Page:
So as you Might have seen Rockstar commented about Gamechangers, they're also suing the BBC over it. So I think it's worth wading into this mess to see what's going on and talk about the show.
BBC presented Gamerchangers as a factual drama and claimed that some scenes and parts had been changed for increased dramatic effect.
If Rockstar are to be believed they took some pretty huge liberties with events.
So first the actual show itself. It was alright. If you have a relative or some-one who has no idea of Jack Thompson etc you can show them it to give them a vague idea who he is and what went on. It's mildly entertaining (look the BBC's output has far lower points than this). I will say it may have been a bit more Harsh on Sam Houser showing him as a bit coarse and abrasive but ultimately showing him as an artist chasing his vision. The show also seem to show Jack Thompson in a bit more of a sympathetic light and downplayed quite how nuts he went at points and almost entirely ignoring Jack Thompson going after other companies too about the only real show of Thompsons nasty streak were in side mentions and a short scene where he organises a protest outside of Rockstar.
I don't think there was really anything to be up in arms over as some developers seem to think. It did to game development what the film hackers did to the idea of being a hacker.
Now plenty of people have been directing a few bits of well disgust at Rockstars reaction to this and as such I think even not knowing Sam Houser and Rockstar I can shed some light over some of the matters and the reason for the lawsuit.
Firstly as dumb as it sounds Rockstar had to sue the BBC under US law. Sounds dumb right but part of the US copyright system means that any time your Intellectual Property is used without your permission you must defend it or it could set a precedent.
Bethesda most likely didn't want to Sue Mojang over the use of Scrolls but in the US legal system Scrolls being allowed to exist unchallenged would mean that Bethesda were setting a precedent that anyone could use the name scrolls. So if some Greenlight yahoo unity game came out called The Bellder Scrolls then due to the precedent set of Mojang Scrolls going unchalleneged it would give the yahoo a legal defence for his games name. Dumb I know but hey that's the US legal system.
The reason Rockstar is suing the BBC is because the BBC didn't get permission to use the Rockstar name, The Logo and the name of the property Grand Theft Auto. That's most likely part of the present lawsuit and Rockstar had no real choice as to not challenge it would allow someone to set up as Cockstar studios making Band Theft Auto and have legal ammo to then defend against a copyright claim.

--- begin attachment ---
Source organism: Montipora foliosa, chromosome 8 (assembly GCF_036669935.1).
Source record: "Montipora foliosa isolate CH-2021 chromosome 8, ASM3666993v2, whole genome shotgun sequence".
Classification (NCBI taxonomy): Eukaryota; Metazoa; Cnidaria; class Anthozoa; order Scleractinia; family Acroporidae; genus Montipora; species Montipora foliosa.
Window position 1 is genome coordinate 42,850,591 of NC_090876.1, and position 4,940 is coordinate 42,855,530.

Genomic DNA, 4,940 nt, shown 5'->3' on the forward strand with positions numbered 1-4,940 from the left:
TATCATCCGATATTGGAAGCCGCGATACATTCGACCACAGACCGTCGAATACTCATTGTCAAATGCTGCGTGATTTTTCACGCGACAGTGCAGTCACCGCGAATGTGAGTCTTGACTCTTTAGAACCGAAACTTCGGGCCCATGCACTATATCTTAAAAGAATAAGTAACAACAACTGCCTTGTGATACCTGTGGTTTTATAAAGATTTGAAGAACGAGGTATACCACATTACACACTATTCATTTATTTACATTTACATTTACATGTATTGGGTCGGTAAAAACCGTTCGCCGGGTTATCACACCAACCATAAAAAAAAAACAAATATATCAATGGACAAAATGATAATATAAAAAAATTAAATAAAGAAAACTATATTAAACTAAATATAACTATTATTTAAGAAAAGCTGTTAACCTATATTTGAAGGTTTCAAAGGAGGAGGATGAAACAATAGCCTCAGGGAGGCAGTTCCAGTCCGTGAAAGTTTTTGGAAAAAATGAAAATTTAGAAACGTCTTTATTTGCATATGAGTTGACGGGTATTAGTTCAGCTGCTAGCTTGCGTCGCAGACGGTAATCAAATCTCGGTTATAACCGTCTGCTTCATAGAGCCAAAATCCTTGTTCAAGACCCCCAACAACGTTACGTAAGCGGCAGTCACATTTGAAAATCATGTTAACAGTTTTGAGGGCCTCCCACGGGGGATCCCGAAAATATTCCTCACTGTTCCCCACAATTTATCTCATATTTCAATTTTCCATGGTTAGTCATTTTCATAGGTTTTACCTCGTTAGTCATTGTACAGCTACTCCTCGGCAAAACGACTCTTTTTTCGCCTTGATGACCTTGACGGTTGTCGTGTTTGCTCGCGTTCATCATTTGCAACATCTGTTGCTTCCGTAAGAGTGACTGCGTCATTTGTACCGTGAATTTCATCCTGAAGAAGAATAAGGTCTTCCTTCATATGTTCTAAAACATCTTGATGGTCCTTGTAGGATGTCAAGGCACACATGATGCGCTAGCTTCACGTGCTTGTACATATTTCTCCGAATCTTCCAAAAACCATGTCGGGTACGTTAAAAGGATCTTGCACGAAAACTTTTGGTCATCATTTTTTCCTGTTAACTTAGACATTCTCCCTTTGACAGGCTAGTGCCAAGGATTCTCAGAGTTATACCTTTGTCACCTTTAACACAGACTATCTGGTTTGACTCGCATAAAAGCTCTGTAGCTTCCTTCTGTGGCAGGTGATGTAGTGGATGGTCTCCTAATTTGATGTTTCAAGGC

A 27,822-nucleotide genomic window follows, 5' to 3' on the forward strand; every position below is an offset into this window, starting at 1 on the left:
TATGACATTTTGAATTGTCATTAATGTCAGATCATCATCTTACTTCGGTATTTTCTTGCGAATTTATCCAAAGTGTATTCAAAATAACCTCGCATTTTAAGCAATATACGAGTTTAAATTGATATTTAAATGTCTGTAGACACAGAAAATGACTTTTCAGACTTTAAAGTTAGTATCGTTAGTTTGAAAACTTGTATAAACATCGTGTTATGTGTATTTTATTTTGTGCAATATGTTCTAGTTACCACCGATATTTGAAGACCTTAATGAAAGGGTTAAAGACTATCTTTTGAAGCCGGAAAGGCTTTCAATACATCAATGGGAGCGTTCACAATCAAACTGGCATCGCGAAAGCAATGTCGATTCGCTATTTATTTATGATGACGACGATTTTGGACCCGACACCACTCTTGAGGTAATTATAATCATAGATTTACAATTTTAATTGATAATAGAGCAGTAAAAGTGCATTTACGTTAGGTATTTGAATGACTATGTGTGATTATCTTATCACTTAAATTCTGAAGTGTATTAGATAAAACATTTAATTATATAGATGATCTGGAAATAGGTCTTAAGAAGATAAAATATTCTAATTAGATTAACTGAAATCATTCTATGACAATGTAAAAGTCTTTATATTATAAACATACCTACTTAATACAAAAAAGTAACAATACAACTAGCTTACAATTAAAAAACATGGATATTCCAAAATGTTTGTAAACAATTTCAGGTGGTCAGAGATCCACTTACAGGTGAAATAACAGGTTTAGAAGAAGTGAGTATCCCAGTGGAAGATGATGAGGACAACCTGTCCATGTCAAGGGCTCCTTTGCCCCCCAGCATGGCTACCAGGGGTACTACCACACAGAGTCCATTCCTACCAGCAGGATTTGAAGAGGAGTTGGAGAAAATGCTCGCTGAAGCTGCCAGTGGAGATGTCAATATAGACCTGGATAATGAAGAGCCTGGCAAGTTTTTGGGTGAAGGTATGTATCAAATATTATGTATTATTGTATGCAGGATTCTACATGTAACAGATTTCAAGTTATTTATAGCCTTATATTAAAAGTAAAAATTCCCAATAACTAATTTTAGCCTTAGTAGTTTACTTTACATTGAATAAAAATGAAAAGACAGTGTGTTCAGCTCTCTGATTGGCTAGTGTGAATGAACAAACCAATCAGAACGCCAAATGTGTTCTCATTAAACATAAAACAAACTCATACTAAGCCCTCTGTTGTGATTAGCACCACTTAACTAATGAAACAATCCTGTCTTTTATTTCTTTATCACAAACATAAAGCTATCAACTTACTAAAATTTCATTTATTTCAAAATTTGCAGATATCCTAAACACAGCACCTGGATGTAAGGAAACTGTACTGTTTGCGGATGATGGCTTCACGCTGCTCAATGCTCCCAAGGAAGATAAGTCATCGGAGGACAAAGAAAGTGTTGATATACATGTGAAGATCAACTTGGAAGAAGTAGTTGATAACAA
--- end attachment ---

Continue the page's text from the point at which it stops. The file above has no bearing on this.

The second part is having gone through what it has and the present climate surrounding games and the idea they can cause harm in the real world (now influencing people's views like a shady puppet master than outright programming them) Rockstar are likely on edge. The BBC have been accused of biased reporting in the past such as the infamous Atheism+ blockbot of undesirables, which I'm proud to announce I'm considered a level 1 threat (level 3 being the top) on. Let's just say Rockstar were worried that the corpse of Jack Thompson's campaign might be brought back, a new depending on how this was portrayed. That is if it did present it as Thompson being right and them being monsters.
For them Thompson represented an actual threat to destroy them and they really didn't want something showing his fight as some great righteous fight against a company of pure evil. What we got more in the show was showing the clash between the self righteous Bible thumping Thompson calling for help from God on a Golf Course (pictured above) and the somewhat free creative youth spirit and dedication to art of Sam Houser and Rockstar.
So there we go I've dug into what's gone on or at least what I think has and the far more likely reason Rockstar actually sued the BBC over what amounts to BBC doing to game development what Hackers did to code junkies.